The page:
Consequently, the Panel finds that the Complainant has proven that it has rights in the Trademark. The Disputed Domain Name incorporates STRIPE in its entirety. The addition of the letter “s” and the word “official” to the Trademark does not prevent a finding of confusing similarity. The Trademark is clearly recognizable in the Disputed Domain Name. See WIPO Overview of WIPO Panel Views on Selected UDRP Questions, Third Edition (“WIPO Overview 3.0”), sections 1.7 and 1.8.1

The ccTLD “.nl” is typically disregarded under the confusing similarity test, since it is a technical registration requirement (see WIPO Overview 3.0, section 1.11).

The Panel finds that the Disputed Domain Name is confusingly similar to the Trademark and that the Complainant has thus established the first element of article 2.1(a) of the Regulations.

B. Rights or Legitimate Interests

A complainant bears the burden of prima facie showing that the respondent has no rights or legitimate interests in the domain name. If a complainant succeeds in making its prima facie case, the burden of production shifts to the respondent, which will then have to come forward with appropriate allegations or evidence demonstrating a right or legitimate interest in the domain name (Croatia Airlines d.d. v. Modern Empire Internet Ltd., WIPO Case No. D2003-0455).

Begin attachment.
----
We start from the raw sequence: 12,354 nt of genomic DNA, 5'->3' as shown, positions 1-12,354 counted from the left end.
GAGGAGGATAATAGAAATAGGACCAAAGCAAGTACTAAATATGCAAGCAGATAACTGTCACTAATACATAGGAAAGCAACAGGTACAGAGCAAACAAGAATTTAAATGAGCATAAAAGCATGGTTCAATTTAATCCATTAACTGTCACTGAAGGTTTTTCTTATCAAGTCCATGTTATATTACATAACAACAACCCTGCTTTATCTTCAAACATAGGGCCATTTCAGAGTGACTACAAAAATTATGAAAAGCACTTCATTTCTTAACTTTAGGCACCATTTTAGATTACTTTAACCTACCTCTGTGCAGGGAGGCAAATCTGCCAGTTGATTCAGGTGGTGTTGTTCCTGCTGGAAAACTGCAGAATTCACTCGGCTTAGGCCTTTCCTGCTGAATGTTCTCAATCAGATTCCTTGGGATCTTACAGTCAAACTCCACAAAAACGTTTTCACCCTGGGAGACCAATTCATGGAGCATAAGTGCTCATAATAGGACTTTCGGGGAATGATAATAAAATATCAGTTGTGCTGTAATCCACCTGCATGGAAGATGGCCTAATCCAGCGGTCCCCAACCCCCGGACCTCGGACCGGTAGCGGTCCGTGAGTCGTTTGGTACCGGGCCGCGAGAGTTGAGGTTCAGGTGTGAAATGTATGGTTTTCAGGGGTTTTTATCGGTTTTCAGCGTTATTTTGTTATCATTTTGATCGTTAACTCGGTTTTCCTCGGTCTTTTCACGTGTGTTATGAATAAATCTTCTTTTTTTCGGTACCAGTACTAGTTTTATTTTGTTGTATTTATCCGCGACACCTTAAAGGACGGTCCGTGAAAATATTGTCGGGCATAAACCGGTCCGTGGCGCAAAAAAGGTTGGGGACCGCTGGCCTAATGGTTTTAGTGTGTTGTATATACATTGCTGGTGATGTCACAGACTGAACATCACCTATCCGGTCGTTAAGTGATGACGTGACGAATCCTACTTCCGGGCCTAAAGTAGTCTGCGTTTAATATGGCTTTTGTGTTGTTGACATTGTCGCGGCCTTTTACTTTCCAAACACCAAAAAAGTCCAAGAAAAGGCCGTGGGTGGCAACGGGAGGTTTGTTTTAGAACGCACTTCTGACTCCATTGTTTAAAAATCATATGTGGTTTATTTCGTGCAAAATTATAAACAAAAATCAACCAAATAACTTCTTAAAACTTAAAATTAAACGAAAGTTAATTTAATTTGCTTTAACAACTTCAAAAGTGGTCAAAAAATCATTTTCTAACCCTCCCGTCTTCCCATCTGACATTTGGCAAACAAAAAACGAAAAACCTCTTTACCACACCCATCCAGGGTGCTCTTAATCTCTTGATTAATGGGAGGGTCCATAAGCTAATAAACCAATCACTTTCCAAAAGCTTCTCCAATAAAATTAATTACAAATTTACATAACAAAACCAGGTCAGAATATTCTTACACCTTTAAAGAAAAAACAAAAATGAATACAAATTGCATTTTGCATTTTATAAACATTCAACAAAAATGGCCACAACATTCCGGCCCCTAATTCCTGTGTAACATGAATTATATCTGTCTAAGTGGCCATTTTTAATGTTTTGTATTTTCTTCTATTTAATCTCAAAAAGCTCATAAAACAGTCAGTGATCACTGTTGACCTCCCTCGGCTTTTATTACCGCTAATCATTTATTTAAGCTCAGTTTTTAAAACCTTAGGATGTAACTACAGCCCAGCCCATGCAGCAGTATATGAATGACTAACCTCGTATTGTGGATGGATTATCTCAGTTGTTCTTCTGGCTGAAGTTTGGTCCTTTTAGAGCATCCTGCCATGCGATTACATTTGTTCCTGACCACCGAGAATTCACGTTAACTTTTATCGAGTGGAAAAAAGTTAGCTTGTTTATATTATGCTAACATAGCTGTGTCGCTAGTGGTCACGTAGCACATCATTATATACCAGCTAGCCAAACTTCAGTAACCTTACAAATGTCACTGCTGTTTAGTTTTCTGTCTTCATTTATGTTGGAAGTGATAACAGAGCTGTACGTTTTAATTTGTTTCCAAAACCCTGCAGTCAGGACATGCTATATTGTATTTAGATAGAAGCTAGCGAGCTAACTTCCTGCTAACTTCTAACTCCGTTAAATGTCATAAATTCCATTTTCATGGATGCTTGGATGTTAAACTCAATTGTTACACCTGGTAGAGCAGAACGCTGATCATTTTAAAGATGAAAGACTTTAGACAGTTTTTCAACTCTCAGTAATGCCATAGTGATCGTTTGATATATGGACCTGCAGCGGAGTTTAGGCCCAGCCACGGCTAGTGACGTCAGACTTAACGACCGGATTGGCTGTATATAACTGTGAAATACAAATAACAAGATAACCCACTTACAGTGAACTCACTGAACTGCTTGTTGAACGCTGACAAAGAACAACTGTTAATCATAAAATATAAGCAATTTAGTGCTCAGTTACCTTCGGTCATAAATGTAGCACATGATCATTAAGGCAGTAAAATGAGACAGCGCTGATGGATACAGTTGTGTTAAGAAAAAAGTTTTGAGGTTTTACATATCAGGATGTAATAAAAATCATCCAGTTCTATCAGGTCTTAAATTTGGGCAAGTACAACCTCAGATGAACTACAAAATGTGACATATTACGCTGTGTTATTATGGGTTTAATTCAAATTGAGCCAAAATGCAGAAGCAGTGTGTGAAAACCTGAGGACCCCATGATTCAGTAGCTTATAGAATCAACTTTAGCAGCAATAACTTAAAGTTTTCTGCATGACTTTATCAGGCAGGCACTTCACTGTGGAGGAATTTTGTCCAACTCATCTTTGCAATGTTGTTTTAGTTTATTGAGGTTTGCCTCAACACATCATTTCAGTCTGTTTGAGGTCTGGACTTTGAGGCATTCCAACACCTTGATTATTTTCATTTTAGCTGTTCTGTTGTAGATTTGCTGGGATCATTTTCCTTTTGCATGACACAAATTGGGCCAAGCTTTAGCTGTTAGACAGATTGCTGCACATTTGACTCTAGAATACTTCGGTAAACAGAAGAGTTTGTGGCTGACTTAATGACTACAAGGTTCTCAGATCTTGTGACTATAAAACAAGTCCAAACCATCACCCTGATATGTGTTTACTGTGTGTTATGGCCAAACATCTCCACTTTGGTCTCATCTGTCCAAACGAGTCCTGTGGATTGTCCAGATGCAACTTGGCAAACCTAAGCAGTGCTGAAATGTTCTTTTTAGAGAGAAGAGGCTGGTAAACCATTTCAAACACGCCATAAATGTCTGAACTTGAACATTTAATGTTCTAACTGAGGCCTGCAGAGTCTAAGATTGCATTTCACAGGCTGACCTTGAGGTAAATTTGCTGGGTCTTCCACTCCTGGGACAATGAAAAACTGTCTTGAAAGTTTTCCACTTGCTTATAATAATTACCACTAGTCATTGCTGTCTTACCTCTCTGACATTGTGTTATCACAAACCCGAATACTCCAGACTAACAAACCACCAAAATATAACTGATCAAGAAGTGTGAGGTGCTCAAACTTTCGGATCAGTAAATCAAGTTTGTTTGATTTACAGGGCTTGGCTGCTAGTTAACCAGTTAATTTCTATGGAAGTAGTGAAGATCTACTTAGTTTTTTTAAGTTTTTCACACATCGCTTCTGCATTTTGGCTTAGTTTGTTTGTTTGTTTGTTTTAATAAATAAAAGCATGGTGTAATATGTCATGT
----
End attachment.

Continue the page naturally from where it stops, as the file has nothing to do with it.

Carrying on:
Article 3.1 of the Regulations provides circumstances in which such rights or legitimate interests to a domain name may be demonstrated. These circumstances include i) use of the domain name in connection with a bona fide offering of goods or services; ii) being commonly known by the domain name; and iii) making legitimate noncommercial or fair use of the domain name.

According to the evidence and the undisputed submissions of the Complainant, the Panel notes that the Respondent has not received the Complainant’s consent to use the Trademark as part of the Disputed Domain Name, nor has it otherwise been authorized to use the Trademark.

The Panel agrees with the Complainant’s contention, that the Respondent’s use of the Trademark in its entirety, associated with competing services, plus the Respondent’s use of a website with highly similar branding as compared to the Complainant’s “www.stripe.com” website, supports the finding that the Respondent’s intention is to trade off the goodwill and reputation of the Trademark, confuse consumers, and disrupt the Complainant’s business, which cannot convey any rights in or a legitimate use of the Disputed Domain Name.

The Respondent has not provided evidence, nor is there any indication in the record of this case that the Respondent is commonly known by the Disputed Domain Name.

The additional term “official” in the Disputed Domain Name may trigger an inference of affiliation in the broader facts and circumstances of the case – particularly including the associated website content (see WIPO Overview 3.0, section 2.5).